By giving such strong support to the Black community, Eleanor Roosevelt made herself enemy number one in the eyes of Southern white citizens—and she willingly paid the price.
38. Critics Tore Her Apart
In June 1943, critics turned their fiery gaze to the First Lady, blaming Eleanor for the race riots in Detroit. The haters were out for blood, but even so, she managed to turn the tables in one respect. Her popularity absolutely soared amongst Black Americans, turning many Republican voters into Democrats. Eleanor toed a dangerous line—and it was only going to get worse.
39. She Came To Their Defense
On December 7, 1941, a tragedy rocked the entire nation. Japan hit Pearl Harbor, effectively dragging the US into WWII. Suddenly, Japanese Americans found themselves under fire. Eleanor was outraged. Ahead of her time in every way, she railed against the Japanese-American prejudice and had the foresight to discourage "great hysteria against minority groups."
And here's where Eleanor and her husband started to clash seriously.
40. She Became An Enemy
To her horror, Eleanor's husband decided to place many Japanese citizens in internment camps—an order that she privately despised. In fact, her support of the Japanese population was so criticized, the Los Angeles Times even put out a call to have her "forced to retire from public life." Did this intimidate the first lady in any way? Absolutely not. As the conflict raged on, she was more than ready to get her hands dirty.
41. She Battled The President
Eleanor Roosevelt's focus turned toward conflict refugees. More than anything, she wanted FDR to invite more immigration groups into the country, especially the poor souls targeted by the Germans. But in this respect, he failed her. Instead of welcoming refugees with open arms, the president restricted immigration. Later, Eleanor's son James revealed some shocking behind-the-scenes insight.
42. She Had One Regret
Of all her controversial choices, there was one distressing moment that Eleanor never forgot. Her son James confessed that "her deepest regret at the end of her life" was that she had not made FDR accept more refugees fleeing Adolf H's horrifying regime. The inner struggle was real for poor Eleanor—and then tragedy struck the homefront in the worst way possible.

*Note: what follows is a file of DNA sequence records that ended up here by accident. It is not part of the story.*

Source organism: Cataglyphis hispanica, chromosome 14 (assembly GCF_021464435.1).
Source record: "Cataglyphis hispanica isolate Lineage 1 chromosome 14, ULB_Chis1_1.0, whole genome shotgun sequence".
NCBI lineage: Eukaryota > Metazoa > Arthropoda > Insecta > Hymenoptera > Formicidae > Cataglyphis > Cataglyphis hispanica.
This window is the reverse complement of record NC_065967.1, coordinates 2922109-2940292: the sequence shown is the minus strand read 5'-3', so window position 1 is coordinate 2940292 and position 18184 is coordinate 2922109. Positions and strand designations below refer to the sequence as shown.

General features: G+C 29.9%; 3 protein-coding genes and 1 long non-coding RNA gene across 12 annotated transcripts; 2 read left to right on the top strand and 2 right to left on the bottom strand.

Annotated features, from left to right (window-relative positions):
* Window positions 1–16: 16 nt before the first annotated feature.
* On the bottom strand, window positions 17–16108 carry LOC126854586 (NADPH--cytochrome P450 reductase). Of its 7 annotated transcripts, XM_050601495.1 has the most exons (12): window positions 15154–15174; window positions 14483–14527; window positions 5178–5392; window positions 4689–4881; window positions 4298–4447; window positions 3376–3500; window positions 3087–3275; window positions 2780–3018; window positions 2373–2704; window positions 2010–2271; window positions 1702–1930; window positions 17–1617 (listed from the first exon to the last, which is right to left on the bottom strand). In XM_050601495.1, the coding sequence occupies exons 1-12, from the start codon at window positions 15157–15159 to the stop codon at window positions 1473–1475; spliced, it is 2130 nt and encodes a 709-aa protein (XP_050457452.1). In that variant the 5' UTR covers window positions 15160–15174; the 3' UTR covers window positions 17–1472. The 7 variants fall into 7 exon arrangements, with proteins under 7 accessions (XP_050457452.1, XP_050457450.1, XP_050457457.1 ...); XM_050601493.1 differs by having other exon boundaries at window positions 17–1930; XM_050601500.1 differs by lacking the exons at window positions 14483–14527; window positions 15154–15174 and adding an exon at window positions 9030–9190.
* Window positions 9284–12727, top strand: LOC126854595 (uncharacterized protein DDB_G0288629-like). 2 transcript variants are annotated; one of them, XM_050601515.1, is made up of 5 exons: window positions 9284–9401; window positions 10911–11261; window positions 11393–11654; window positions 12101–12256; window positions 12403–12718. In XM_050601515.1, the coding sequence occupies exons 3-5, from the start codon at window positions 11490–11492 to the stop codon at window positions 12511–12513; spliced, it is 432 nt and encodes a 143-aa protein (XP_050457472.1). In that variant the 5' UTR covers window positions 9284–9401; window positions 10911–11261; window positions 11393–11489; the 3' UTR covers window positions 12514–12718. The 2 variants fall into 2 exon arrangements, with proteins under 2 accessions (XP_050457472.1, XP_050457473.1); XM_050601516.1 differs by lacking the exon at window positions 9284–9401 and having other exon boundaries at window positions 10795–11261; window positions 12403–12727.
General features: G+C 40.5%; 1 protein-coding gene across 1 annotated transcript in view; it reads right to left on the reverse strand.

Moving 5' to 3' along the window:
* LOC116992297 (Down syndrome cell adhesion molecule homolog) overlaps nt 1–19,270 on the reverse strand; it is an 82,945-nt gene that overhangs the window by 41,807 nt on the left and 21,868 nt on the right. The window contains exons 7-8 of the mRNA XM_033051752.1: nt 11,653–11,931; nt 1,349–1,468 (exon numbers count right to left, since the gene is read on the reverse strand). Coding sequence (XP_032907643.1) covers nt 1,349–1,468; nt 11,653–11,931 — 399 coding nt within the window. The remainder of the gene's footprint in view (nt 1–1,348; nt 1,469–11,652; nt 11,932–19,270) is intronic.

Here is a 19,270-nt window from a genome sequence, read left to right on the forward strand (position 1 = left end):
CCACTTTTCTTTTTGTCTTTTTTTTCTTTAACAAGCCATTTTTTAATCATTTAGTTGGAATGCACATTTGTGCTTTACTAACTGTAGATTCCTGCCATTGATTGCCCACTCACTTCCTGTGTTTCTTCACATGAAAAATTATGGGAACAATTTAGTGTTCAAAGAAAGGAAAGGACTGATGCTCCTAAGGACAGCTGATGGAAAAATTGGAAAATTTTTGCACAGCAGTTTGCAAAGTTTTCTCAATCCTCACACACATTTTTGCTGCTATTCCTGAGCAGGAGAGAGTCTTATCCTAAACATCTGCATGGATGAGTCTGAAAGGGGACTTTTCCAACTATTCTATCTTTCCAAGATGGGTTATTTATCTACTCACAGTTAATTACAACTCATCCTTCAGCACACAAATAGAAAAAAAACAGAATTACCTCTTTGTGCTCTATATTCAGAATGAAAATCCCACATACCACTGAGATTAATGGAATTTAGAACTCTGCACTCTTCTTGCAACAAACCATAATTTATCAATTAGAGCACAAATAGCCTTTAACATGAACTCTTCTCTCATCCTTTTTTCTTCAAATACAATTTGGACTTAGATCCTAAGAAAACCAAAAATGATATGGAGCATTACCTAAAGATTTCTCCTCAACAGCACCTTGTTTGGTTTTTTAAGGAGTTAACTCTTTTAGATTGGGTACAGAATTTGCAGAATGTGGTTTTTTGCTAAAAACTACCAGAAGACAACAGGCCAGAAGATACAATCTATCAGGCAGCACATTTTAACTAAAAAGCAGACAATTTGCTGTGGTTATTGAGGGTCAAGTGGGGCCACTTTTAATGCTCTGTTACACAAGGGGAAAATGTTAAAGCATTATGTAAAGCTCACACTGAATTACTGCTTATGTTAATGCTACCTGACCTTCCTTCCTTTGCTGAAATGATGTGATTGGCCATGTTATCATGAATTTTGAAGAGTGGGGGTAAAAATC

43. She Faced An Old Ghost
On April 12, 1945, the president suffered a cerebral hemorrhage and passed—but his sudden departure unleashed fresh drama in Eleanor Roosevelt's life. You see, an old ghost came around to haunt her. Her name was Lucy Mercer, Roosevelt's social secretary. To understand the gravity of Lucy's importance in Eleanor's life, we have to take a trip down memory lane—all the way back to the shocking events of September 1918.
44. She Found His Secret Letters
In the fall of 1918, Eleanor Roosevelt was unpacking one of her husband’s suitcases when she came across a bundle of letters. Curious, she opened them—and they changed her life forever. They were love letters sent from FDR to Lucy Mercer. The relationship was so intense, Franklin had even considered leaving his wife to be with his mistress. But that's not all.
45. She Felt The Sting Of Betrayal
Politically speaking, FDR couldn't leave Eleanor without risking his career, and both his advisors and his mother forbade him from seeking a divorce. And so, Eleanor and Franklin remained married, and, as we know, their romantic relations suffered. But this wasn't FDR's only betrayal. Shortly after his passing, Eleanor's daughter Anna came forward with a horrifying confession.
46. Her Daughter Knew All Along
According to Anna, there was one woman at her father's side at the moment of his passing, and that was Lucy Mercer. This was already a stunning revelation—but the blows just kept coming. Anna also told her mother that she'd been aware of her father's infidelity for a long time. Franklin and Lucy had kept their affair alive for decades, and everyone around him had expressly hidden it from Eleanor.
Of course, when it came to forbidden romances, Eleanor had her own secrets...
47. She Has One Mystery Left To Solve
Allegedly, Eleanor maintained a relationship with her bodyguard, Earl Miller, until her passing in 1962. They are believed to have corresponded every day, but all record of such communication has been lost. But where did these letters go? Rumor has it, they were locked away after Eleanor's demise, or purchased anonymously and destroyed.
Believe it or not, this wasn't the only skeleton in Eleanor's closet.
48. She Had A Skeleton In The Closet
As impressive as Eleanor Roosevelt's fight for civil rights was, her past boasted one unsavory truth. Back in 1918, she harbored her own prejudices against rich Jews. Once, she told her mother-in-law that the "Jew party [was] appalling...I never wish to hear money, jewels or sables mentioned again." Yikes. But wait, it gets even more appalling.
49. She Changed
As a co-owner of the Todhunter School in New York City, she expressed how she didn't want too many Jews to enroll because they were "very unlike ourselves." As horrifying as these views undoubtedly were, Eleanor Roosevelt proved that she was open to change. As she grew older and wiser, her anti-Semitism declined. By the time WWII hit and beyond, her perspective had shifted for the better.
50. She Succumbed To Her Illnesses
In 1960, shortly after being hit by a car in New York City, doctors diagnosed Eleanor with aplastic anemia. From then on, her health drastically nosedived. Two years later, her dormant tuberculosis became active in her bone marrow—and it spelled the end. On November 7, 1962, Eleanor Roosevelt passed from cardiac failure at the age of 78.